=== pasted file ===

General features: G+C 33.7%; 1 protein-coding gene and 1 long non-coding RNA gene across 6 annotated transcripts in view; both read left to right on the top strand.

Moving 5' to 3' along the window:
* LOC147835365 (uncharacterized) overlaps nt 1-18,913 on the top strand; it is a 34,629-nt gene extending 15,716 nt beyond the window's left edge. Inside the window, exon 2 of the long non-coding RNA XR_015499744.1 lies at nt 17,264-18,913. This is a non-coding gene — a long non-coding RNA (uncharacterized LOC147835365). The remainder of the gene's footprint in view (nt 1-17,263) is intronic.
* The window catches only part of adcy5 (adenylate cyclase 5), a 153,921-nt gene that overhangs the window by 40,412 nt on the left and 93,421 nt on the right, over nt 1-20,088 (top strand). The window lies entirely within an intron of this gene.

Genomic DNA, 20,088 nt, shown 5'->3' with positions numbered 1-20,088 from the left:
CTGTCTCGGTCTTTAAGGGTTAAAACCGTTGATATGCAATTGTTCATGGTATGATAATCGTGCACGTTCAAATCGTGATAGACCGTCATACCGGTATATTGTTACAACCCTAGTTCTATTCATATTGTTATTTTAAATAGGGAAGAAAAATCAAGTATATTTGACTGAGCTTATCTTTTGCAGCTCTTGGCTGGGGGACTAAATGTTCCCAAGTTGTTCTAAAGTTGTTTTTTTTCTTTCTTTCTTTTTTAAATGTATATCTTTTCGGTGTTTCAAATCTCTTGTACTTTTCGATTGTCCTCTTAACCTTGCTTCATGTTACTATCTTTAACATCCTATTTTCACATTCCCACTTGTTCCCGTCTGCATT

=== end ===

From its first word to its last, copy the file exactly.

General features: G+C 33.7%; 1 protein-coding gene and 1 long non-coding RNA gene across 6 annotated transcripts in view; both read left to right on the top strand.

Moving 5' to 3' along the window:
* LOC147835365 (uncharacterized) overlaps nt 1-18,913 on the top strand; it is a 34,629-nt gene extending 15,716 nt beyond the window's left edge. Inside the window, exon 2 of the long non-coding RNA XR_015499744.1 lies at nt 17,264-18,913. This is a non-coding gene — a long non-coding RNA (uncharacterized LOC147835365). The remainder of the gene's footprint in view (nt 1-17,263) is intronic.
* The window catches only part of adcy5 (adenylate cyclase 5), a 153,921-nt gene that overhangs the window by 40,412 nt on the left and 93,421 nt on the right, over nt 1-20,088 (top strand). The window lies entirely within an intron of this gene.

Genomic DNA, 20,088 nt, shown 5'->3' with positions numbered 1-20,088 from the left:
CTGTCTCGGTCTTTAAGGGTTAAAACCGTTGATATGCAATTGTTCATGGTATGATAATCGTGCACGTTCAAATCGTGATAGACCGTCATACCGGTATATTGTTACAACCCTAGTTCTATTCATATTGTTATTTTAAATAGGGAAGAAAAATCAAGTATATTTGACTGAGCTTATCTTTTGCAGCTCTTGGCTGGGGGACTAAATGTTCCCAAGTTGTTCTAAAGTTGTTTTTTTTCTTTCTTTCTTTTTTAAATGTATATCTTTTCGGTGTTTCAAATCTCTTGTACTTTTCGATTGTCCTCTTAACCTTGCTTCATGTTACTATCTTTAACATCCTATTTTCACATTCCCACTTGTTCCCGTCTGCATT